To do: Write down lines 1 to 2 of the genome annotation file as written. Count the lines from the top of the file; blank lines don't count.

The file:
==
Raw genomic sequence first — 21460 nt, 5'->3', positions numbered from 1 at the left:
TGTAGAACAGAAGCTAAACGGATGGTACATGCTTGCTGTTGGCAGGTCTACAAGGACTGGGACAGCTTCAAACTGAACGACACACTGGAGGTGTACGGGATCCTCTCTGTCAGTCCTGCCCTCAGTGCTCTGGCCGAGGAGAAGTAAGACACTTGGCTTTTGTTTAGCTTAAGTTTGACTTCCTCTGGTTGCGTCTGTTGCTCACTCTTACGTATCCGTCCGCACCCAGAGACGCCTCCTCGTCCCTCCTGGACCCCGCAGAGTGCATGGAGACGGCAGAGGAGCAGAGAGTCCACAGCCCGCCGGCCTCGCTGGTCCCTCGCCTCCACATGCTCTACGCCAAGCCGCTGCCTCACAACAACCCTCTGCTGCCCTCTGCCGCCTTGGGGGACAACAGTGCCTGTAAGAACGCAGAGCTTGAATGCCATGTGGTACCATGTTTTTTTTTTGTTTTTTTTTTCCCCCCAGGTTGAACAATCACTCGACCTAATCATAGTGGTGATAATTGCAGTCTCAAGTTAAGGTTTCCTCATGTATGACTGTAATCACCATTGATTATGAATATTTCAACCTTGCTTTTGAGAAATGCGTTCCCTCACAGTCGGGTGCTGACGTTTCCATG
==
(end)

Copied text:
Raw genomic sequence first — 21460 nt, 5'->3', positions numbered from 1 at the left:
TGTAGAACAGAAGCTAAACGGATGGTACATGCTTGCTGTTGGCAGGTCTACAAGGACTGGGACAGCTTCAAACTGAACGACACACTGGAGGTGTACGGGATCCTCTCTGTCAGTCCTGCCCTCAGTGCTCTGGCCGAGGAGAAGTAAGACACTTGGCTTTTGTTTAGCTTAAGTTTGACTTCCTCTGGTTGCGTCTGTTGCTCACTCTTACGTATCCGTCCGCACCCAGAGACGCCTCCTCGTCCCTCCTGGACCCCGCAGAGTGCATGGAGACGGCAGAGGAGCAGAGAGTCCACAGCCCGCCGGCCTCGCTGGTCCCTCGCCTCCACATGCTCTACGCCAAGCCGCTGCCTCACAACAACCCTCTGCTGCCCTCTGCCGCCTTGGGGGACAACAGTGCCTGTAAGAACGCAGAGCTTGAATGCCATGTGGTACCATGTTTTTTTTTTGTTTTTTTTTTCCCCCCAGGTTGAACAATCACTCGACCTAATCATAGTGGTGATAATTGCAGTCTCAAGTTAAGGTTTCCTCATGTATGACTGTAATCACCATTGATTATGAATATTTCAACCTTGCTTTTGAGAAATGCGTTCCCTCACAGTCGGGTGCTGACGTTTCCATG